This information has been prepared by IG, a trading name of IG Markets Limited. In addition to the disclaimer below, the material on this page does not contain a record of our trading prices, or an offer of, or solicitation for, a transaction in any financial instrument. IG accepts no responsibility for any use that may be made of these comments and for any consequences that result. No representation or warranty is given as to the accuracy or completeness of this information. Consequently any person acting on it does so entirely at their own risk. Any research provided does not have regard to the specific investment objectives, financial situation and needs of any specific person who may receive it. It has not been prepared in accordance with legal requirements designed to promote the independence of investment research and as such is considered to be a marketing communication. Although we are not specifically constrained from dealing ahead of our recommendations we do not seek to take advantage of them before they are provided to our clients. See full non-independent research disclaimer and quarterly summary.
The performance of the equity markets reflected the two main themes last year. Energy and resources, along with financials and utilities ended 2015 in losses. The first bunch was really killed by the collapse in commodity prices, associated with a China growth slowdown. The second group was affected by the anticipation of the US interest rate hike lift-off, as well as continued struggle in global banks.
Sovereign debt yields were pulled higher in general, with a bout of volatility in the first half of the year, as the crowded yield trade experienced a large unwinding of positions. Yields on 10-year US treasuries rose 4.5% or 10 basis points, from 2.171 to 2.269, while those of 10-year German bunds surged 16.8% or 9 basis points, from 0.536 to 0.626. The latter soared as high as almost 1.00 or over 80% when the one-way bet on government bonds unravelled in late April.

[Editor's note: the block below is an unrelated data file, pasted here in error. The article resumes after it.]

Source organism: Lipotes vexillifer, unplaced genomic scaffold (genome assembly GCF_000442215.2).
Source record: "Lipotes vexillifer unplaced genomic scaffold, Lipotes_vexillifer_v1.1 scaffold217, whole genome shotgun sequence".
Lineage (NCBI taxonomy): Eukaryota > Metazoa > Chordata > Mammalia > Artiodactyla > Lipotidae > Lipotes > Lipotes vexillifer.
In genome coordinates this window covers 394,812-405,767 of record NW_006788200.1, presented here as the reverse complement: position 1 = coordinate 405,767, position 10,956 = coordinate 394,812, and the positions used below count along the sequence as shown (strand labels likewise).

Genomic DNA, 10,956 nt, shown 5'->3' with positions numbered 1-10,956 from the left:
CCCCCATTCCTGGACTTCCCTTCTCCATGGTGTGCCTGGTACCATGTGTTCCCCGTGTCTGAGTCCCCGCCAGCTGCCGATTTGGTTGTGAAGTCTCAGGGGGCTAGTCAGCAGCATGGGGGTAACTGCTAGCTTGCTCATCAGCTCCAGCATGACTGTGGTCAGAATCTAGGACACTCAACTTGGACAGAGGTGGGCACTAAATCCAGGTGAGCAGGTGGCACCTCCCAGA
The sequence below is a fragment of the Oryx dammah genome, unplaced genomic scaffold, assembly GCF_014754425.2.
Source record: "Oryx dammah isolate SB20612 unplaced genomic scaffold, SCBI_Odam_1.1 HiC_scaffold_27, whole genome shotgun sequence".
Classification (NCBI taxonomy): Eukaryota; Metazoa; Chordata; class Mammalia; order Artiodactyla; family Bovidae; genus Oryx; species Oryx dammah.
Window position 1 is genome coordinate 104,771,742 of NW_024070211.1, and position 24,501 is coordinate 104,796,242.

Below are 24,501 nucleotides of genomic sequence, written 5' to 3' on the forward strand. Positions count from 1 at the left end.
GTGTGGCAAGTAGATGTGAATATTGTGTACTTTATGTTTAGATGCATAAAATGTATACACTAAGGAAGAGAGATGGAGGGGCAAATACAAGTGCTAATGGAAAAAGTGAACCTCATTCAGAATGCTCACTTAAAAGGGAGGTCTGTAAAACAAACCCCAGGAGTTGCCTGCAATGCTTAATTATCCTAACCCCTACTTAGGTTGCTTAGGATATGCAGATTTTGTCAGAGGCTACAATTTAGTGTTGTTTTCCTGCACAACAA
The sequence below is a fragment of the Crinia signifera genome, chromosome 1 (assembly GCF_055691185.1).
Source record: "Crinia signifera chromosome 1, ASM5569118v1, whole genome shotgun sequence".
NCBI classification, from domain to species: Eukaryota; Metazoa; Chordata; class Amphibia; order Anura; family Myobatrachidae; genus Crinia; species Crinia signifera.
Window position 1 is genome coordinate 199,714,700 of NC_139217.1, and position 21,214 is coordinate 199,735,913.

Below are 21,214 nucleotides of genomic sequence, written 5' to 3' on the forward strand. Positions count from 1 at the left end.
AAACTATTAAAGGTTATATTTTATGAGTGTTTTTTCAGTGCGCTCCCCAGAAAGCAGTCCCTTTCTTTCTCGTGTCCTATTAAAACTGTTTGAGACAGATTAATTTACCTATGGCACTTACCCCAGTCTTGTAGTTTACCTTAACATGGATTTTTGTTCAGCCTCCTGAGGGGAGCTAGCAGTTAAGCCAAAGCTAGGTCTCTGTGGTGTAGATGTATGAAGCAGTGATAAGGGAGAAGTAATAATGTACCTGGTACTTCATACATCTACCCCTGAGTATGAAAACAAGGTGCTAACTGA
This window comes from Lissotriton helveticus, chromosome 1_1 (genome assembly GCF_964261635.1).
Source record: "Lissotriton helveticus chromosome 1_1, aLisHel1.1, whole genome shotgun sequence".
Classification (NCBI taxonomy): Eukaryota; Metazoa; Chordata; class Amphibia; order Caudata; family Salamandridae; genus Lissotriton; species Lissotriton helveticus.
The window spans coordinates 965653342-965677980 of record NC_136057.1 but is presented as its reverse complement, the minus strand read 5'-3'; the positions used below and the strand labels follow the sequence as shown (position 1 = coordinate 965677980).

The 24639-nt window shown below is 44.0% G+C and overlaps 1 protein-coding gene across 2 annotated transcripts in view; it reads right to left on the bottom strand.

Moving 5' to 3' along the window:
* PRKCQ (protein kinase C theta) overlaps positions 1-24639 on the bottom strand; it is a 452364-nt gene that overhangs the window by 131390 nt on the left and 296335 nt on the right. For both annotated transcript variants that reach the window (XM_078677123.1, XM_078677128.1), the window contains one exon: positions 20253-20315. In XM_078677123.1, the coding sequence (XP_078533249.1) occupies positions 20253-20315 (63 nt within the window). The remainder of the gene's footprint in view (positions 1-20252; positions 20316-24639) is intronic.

The currency market was an interesting one, and was dictated by the rise in the US dollar, as market players bet on higher US rates through the year. The strengthening greenback also posed a problem for the commodity complex, where many were priced in USD, and added pressure to the sector.
The trade-weighted real broad dollar rose 8.8% in 2015. The dollar index rallied 9.3% from around 90 to 98-99 by year end, seemingly unable to sustain gains past the pivotal 100 mark.
The failure to maintain above 100 is significant, as it suggests that the dollar rally is running out of steam because the rate-hike moves have been priced in. Tellingly, in the last two years, the dollar index had gained 22% from around 80 to high-90s. In the preceding period from 2006-2013, the index ranged within 75-81.
In 2016, I feel that while the monetary policy divergence and commodity bust will continue to be the main themes for market participants, although the magnitude of moves may not be as large as in 2015. I think traders will be focused on the pace of global growth, as it will doubtlessly affect the policy decisions of major central banks and the commodity sector. This will in turn influence investment decisions.
- S&P 500 fell -0.7% in 2015, dragged by financials, energy, industrials, materials and utilities. The index was propped by outperformance from information technology, health care, consumer discretionary and staples, pointing towards a greater confidence in private consumption. The 12-month moving average in the conference board consumer confidence index (seasonally adjusted) improved 12.8% from 86.9 to 98.0.
- Euro Stoxx 600 rallied +6.8% last year, where gains were limited by losses in basic resources, oil & gas, utilities and banks. Sentiments in Europe were relatively buoyant, supported by the European Central Bank (ECB)’s quantitative easing programme, as most cyclical and defensive stocks were higher on the year. Out of those who made a yearly gain, only industrial goods & services, and chemicals underperformed the index. Many chalked up double-digit rallies.
- The Bloomberg Commodity Index accelerated its decline in 2015 to -24.7%, extending to a fifth year of losses. Since 2010, the index had erased around half of its level, and also dropped to a 16-year low last year.
*For more timely quips, you may wish to follow me on twitter at https://twitter.com/BernardAw_IG